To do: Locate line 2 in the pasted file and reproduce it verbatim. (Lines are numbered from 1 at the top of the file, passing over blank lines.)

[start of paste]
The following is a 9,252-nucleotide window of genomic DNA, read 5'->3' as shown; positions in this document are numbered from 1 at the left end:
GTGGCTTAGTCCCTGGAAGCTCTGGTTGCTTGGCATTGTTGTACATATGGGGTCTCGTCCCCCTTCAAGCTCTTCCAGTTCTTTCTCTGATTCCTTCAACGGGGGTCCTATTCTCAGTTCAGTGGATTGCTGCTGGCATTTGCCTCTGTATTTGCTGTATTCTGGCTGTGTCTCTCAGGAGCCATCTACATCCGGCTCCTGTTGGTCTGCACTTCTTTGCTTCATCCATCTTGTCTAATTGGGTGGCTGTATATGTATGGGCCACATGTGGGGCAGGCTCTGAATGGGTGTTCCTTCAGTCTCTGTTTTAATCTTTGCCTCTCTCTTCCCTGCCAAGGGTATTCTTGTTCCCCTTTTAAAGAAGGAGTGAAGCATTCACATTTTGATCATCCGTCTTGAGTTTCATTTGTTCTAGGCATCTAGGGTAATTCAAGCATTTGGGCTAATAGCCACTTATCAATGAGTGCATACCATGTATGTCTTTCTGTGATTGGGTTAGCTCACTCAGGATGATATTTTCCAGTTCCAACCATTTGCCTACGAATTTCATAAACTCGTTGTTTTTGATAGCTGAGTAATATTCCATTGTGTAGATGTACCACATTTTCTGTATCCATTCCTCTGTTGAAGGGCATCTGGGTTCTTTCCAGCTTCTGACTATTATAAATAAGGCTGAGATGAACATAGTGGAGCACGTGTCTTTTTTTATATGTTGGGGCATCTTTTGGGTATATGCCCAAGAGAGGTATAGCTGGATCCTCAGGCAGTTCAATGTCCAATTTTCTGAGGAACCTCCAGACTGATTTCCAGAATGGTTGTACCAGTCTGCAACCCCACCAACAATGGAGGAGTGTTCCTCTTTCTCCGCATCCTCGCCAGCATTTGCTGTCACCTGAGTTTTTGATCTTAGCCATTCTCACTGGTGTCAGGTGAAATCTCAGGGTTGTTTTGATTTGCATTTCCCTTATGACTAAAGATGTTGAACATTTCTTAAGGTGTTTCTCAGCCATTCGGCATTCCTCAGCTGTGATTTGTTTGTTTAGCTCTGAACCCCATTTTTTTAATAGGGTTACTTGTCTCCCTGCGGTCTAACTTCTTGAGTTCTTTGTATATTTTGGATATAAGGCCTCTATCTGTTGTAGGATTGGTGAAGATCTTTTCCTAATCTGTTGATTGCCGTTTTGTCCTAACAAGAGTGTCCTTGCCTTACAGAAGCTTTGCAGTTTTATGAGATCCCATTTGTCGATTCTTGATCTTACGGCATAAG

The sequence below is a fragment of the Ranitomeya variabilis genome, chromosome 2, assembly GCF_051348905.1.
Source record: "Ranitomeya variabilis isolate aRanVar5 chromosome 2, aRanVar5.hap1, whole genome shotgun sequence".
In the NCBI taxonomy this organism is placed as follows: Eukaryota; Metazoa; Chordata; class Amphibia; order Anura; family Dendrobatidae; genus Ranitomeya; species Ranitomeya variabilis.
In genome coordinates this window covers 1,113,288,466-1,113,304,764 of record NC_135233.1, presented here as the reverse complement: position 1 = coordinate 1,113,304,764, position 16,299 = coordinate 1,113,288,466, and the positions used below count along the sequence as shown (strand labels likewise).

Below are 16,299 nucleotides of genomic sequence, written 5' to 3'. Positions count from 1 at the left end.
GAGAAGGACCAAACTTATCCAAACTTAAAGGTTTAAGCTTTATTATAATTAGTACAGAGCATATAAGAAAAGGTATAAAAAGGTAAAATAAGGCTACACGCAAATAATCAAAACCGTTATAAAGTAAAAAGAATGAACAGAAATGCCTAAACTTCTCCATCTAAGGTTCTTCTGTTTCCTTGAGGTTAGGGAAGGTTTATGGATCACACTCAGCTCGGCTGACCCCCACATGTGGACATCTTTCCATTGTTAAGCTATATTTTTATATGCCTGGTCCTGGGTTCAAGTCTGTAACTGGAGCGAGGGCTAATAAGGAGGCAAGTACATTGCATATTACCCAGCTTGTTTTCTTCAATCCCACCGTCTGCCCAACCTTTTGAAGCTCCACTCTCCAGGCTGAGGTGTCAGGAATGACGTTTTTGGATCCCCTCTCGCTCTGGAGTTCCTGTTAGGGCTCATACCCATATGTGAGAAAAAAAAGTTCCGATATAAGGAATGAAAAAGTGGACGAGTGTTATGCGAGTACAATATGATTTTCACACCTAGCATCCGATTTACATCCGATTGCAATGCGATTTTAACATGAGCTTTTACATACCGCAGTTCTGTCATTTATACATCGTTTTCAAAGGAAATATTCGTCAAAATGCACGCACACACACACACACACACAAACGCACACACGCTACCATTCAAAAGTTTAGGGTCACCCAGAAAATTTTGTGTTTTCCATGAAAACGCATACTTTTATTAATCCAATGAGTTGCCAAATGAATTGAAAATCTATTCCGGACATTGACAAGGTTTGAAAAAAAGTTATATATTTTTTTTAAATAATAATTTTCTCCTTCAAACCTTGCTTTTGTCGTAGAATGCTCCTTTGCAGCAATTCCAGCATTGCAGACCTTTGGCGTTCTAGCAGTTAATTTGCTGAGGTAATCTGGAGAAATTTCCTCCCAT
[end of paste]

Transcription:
GTGGCTTAGTCCCTGGAAGCTCTGGTTGCTTGGCATTGTTGTACATATGGGGTCTCGTCCCCCTTCAAGCTCTTCCAGTTCTTTCTCTGATTCCTTCAACGGGGGTCCTATTCTCAGTTCAGTGGATTGCTGCTGGCATTTGCCTCTGTATTTGCTGTATTCTGGCTGTGTCTCTCAGGAGCCATCTACATCCGGCTCCTGTTGGTCTGCACTTCTTTGCTTCATCCATCTTGTCTAATTGGGTGGCTGTATATGTATGGGCCACATGTGGGGCAGGCTCTGAATGGGTGTTCCTTCAGTCTCTGTTTTAATCTTTGCCTCTCTCTTCCCTGCCAAGGGTATTCTTGTTCCCCTTTTAAAGAAGGAGTGAAGCATTCACATTTTGATCATCCGTCTTGAGTTTCATTTGTTCTAGGCATCTAGGGTAATTCAAGCATTTGGGCTAATAGCCACTTATCAATGAGTGCATACCATGTATGTCTTTCTGTGATTGGGTTAGCTCACTCAGGATGATATTTTCCAGTTCCAACCATTTGCCTACGAATTTCATAAACTCGTTGTTTTTGATAGCTGAGTAATATTCCATTGTGTAGATGTACCACATTTTCTGTATCCATTCCTCTGTTGAAGGGCATCTGGGTTCTTTCCAGCTTCTGACTATTATAAATAAGGCTGAGATGAACATAGTGGAGCACGTGTCTTTTTTTATATGTTGGGGCATCTTTTGGGTATATGCCCAAGAGAGGTATAGCTGGATCCTCAGGCAGTTCAATGTCCAATTTTCTGAGGAACCTCCAGACTGATTTCCAGAATGGTTGTACCAGTCTGCAACCCCACCAACAATGGAGGAGTGTTCCTCTTTCTCCGCATCCTCGCCAGCATTTGCTGTCACCTGAGTTTTTGATCTTAGCCATTCTCACTGGTGTCAGGTGAAATCTCAGGGTTGTTTTGATTTGCATTTCCCTTATGACTAAAGATGTTGAACATTTCTTAAGGTGTTTCTCAGCCATTCGGCATTCCTCAGCTGTGATTTGTTTGTTTAGCTCTGAACCCCATTTTTTTAATAGGGTTACTTGTCTCCCTGCGGTCTAACTTCTTGAGTTCTTTGTATATTTTGGATATAAGGCCTCTATCTGTTGTAGGATTGGTGAAGATCTTTTCCTAATCTGTTGATTGCCGTTTTGTCCTAACAAGAGTGTCCTTGCCTTACAGAAGCTTTGCAGTTTTATGAGATCCCATTTGTCGATTCTTGATCTTACGGCATAAG